Hattie Carnegie (1889-1956) was born as Henrietta Kanengeiser, in Vienna, Austria in 1889. In 1900, she immigrated to the United States, and settled with her family in New York City. By the time she was a young teenager, Hattie was already working. She worked at various millinery establishments, and at Macy’s. But in 1909 she, along with friend Rose Roth, opened her own business, a tiny hat shop. It was called “Carnegie – Ladies’ Hatter.” They also sold dresses, which were made by Rose, as Hattie could not sew. Hattie did the hats. The shop was a success, and four years later they moved to a larger place and were able to incorporate as a business.
As the business grew, Hattie and Rose were able to hire workers who made the designs that Hattie developed. At this time, fashion came from Paris, and so Hattie studied the Parisian styles, choosing only the best, and adapting them for her customers. And while she could neither sketch nor sew, Hattie was very good at communicating to her workers exactly what she wanted them to do. In 1919, Hattie bought Rose Roth’s share of the business, and Hattie Carnegie, Inc. was born. This was also the year of her first buying trip to Paris. She bought French Couture dresses to take back to New York to sell, and to also use to make adaptations.
Until 1928, all the dresses at Hattie Carnegie were made to order, but in that year she started her first ready-to-wear line with Norman Norell as the designer. By this time, Hattie’s business had grown to be the size of a small department store. In 1929, before the Stock Market Crash, she did $3,500,000 worth of business! At first the Crash seemed to have little effect on the business at Hattie Carnegie, but then many of her formerly wealthy patrons found they could not pay their bills. Carnegie decided to start a new division which was much lower in cost per dress. This new line was called Spectator Sports, and dresses in that line sold for about $40 each (Still high for 1934, but much lower than her custom work!)
So in spite of the depression, Carnegie’s business thrived. She opened even more departments in her store. It was said that a lady could be dressed from “Hat to hem” at Hattie Carnegie (the one item she did not have being shoes!) By the 1940s, Carnegie’s store was actually a department store. There was a handbag shop, where a customer could order a bag to match an outfit or hat, the fur salon which was next to the Custom Salon, a millinery shop and a ready-to-wear hat shop, her jewelry department, an antique shop that sold furniture, china and glass, a cosmetic and perfumes department, the Jeune Fille shop which sold Spectator Sports and ready-to-wear from other design houses.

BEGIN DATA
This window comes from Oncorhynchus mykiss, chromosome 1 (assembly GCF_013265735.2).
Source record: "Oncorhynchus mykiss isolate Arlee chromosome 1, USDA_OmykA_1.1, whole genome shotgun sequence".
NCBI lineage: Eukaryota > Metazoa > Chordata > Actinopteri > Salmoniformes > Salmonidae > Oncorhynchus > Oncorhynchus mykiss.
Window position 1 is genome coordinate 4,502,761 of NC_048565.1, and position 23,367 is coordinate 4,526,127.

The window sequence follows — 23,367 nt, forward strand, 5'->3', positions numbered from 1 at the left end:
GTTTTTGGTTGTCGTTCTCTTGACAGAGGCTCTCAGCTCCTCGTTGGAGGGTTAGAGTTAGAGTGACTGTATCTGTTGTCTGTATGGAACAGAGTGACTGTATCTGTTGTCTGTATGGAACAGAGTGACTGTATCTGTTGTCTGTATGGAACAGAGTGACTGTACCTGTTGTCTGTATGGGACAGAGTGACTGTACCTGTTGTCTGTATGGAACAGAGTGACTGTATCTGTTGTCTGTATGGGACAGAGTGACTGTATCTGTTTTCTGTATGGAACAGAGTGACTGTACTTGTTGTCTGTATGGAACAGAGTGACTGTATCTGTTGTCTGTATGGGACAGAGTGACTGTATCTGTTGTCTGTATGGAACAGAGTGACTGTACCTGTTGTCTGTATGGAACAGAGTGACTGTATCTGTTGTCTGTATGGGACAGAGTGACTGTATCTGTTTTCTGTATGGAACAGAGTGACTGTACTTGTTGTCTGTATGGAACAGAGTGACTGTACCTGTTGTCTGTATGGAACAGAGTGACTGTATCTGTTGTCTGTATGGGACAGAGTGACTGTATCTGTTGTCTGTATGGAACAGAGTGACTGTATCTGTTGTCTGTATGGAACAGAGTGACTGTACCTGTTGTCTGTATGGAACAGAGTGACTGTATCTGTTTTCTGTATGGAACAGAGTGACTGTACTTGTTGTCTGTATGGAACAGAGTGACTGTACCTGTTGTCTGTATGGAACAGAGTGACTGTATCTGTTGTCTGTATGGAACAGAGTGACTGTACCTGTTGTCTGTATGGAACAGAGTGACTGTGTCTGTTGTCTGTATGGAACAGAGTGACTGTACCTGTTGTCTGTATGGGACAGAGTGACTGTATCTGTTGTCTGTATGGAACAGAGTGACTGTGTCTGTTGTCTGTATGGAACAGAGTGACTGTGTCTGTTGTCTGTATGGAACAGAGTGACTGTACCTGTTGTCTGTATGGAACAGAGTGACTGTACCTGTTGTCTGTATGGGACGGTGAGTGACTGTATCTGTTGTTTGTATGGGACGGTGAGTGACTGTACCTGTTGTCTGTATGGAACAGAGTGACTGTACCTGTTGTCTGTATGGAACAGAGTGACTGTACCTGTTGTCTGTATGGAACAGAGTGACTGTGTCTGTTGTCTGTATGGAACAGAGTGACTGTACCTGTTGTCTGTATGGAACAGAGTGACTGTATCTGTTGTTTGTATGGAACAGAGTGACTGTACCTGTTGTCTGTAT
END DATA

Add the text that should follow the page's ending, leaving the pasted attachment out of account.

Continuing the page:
She also began selling her ready-to-wear dresses, hats and accessories in stores around the country in the late 1930s. Her clothes were particularly popular in California, and many Hollywood stars were known to wear Carnegie’s clothes. This helped spread her reputation and helped establish her as a taste-maker across the country. She also began to market her cosmetics and perfumes in stores across America. She was well-known enough to be asked to endorse other products.
By 1940, Carnegie’s operation was so large that it employed over 1000 workers. Most of them worked in the manufacturing of her ready-to-wear lines, but her custom shop continued to be the foundation of her business and reputation. Carnegie became known as a woman of taste, and she was so renowned that she was often featured in her own ads.
During the War, Carnegie continued to be a leader in the American fashion scene. But because access to French fashion and fabrics had been curtailed, she had a very prominent place in the fashion publications of the era. And during the War, she began to rely more on American fabric designers and manufacturers, and she continued to use them even after the War ended.
During the 1950s, Carnegie continued to make the types of clothes that women across the country had come to expect from her – chic but conventional dresses and suits. She especially liked the little black dress, and was known for using a particular shade of blue – “Carnegie Blue.”
Hattie Carnegie died in 1956. Her business remained open, first under the direction of her husband, John Zanft, and then by a former employee, Larry Joseph. Unfortunately for the business, much of the desirability of the label lie in the woman herself, and after her death, the label lost a lot of its luster. The Custom Salon was closed in 1965, but the company continued to produce jewelry, hats and accessories. The business closed for good in 1976.
One of Hattie Carnegie’s most important legacies to American fashion was that her workrooms were a sort of fashion designer incubator. Starting with Norman Norell in 1928, there is a long and impressive list of noted designers who passed through the Carnegie organization. These include Claire McCardell, Ann Lowe, Jean Louis, Gus Tassell, James Galanos, Travis Banton, Pauline de Rothschild and Pauline Trigere. Unfortunately, these designers were never given credit on the label for their work. Many collectors look for Carnegie garments that show characteristics of the work of these famous designers.
Hattie Carnegie is very often associated with elegance and high fashion, and even her ready-to-wear and more casual clothing always had a touch of the elegant. Carnegie’s fashion philosophy is often summed up as the woman should wear the clothes, not the clothes wear the woman.
Written by fuzzylizzie